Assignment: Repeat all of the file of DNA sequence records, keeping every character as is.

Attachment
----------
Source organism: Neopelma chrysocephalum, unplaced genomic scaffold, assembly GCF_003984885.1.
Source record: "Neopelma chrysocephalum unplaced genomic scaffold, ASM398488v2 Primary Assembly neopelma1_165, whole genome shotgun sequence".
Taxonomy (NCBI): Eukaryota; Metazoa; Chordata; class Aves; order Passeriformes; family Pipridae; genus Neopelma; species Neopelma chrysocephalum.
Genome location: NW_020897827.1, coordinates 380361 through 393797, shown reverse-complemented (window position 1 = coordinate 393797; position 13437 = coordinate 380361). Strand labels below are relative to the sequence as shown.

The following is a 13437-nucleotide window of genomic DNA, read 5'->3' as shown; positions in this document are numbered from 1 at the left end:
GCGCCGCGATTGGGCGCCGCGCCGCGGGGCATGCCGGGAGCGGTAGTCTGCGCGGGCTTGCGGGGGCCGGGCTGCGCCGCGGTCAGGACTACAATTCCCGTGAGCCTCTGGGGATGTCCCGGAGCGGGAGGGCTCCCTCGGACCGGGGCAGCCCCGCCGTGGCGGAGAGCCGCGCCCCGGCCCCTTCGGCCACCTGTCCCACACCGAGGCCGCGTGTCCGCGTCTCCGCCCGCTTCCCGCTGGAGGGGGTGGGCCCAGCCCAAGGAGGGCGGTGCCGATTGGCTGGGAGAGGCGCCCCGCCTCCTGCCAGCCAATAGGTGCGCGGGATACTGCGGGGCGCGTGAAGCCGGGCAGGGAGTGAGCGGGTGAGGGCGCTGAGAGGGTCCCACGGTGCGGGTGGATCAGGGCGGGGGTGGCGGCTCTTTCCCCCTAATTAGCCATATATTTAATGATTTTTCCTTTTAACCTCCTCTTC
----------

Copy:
Source organism: Neopelma chrysocephalum, unplaced genomic scaffold, assembly GCF_003984885.1.
Source record: "Neopelma chrysocephalum unplaced genomic scaffold, ASM398488v2 Primary Assembly neopelma1_165, whole genome shotgun sequence".
Taxonomy (NCBI): Eukaryota; Metazoa; Chordata; class Aves; order Passeriformes; family Pipridae; genus Neopelma; species Neopelma chrysocephalum.
Genome location: NW_020897827.1, coordinates 380361 through 393797, shown reverse-complemented (window position 1 = coordinate 393797; position 13437 = coordinate 380361). Strand labels below are relative to the sequence as shown.

The following is a 13437-nucleotide window of genomic DNA, read 5'->3' as shown; positions in this document are numbered from 1 at the left end:
GCGCCGCGATTGGGCGCCGCGCCGCGGGGCATGCCGGGAGCGGTAGTCTGCGCGGGCTTGCGGGGGCCGGGCTGCGCCGCGGTCAGGACTACAATTCCCGTGAGCCTCTGGGGATGTCCCGGAGCGGGAGGGCTCCCTCGGACCGGGGCAGCCCCGCCGTGGCGGAGAGCCGCGCCCCGGCCCCTTCGGCCACCTGTCCCACACCGAGGCCGCGTGTCCGCGTCTCCGCCCGCTTCCCGCTGGAGGGGGTGGGCCCAGCCCAAGGAGGGCGGTGCCGATTGGCTGGGAGAGGCGCCCCGCCTCCTGCCAGCCAATAGGTGCGCGGGATACTGCGGGGCGCGTGAAGCCGGGCAGGGAGTGAGCGGGTGAGGGCGCTGAGAGGGTCCCACGGTGCGGGTGGATCAGGGCGGGGGTGGCGGCTCTTTCCCCCTAATTAGCCATATATTTAATGATTTTTCCTTTTAACCTCCTCTTC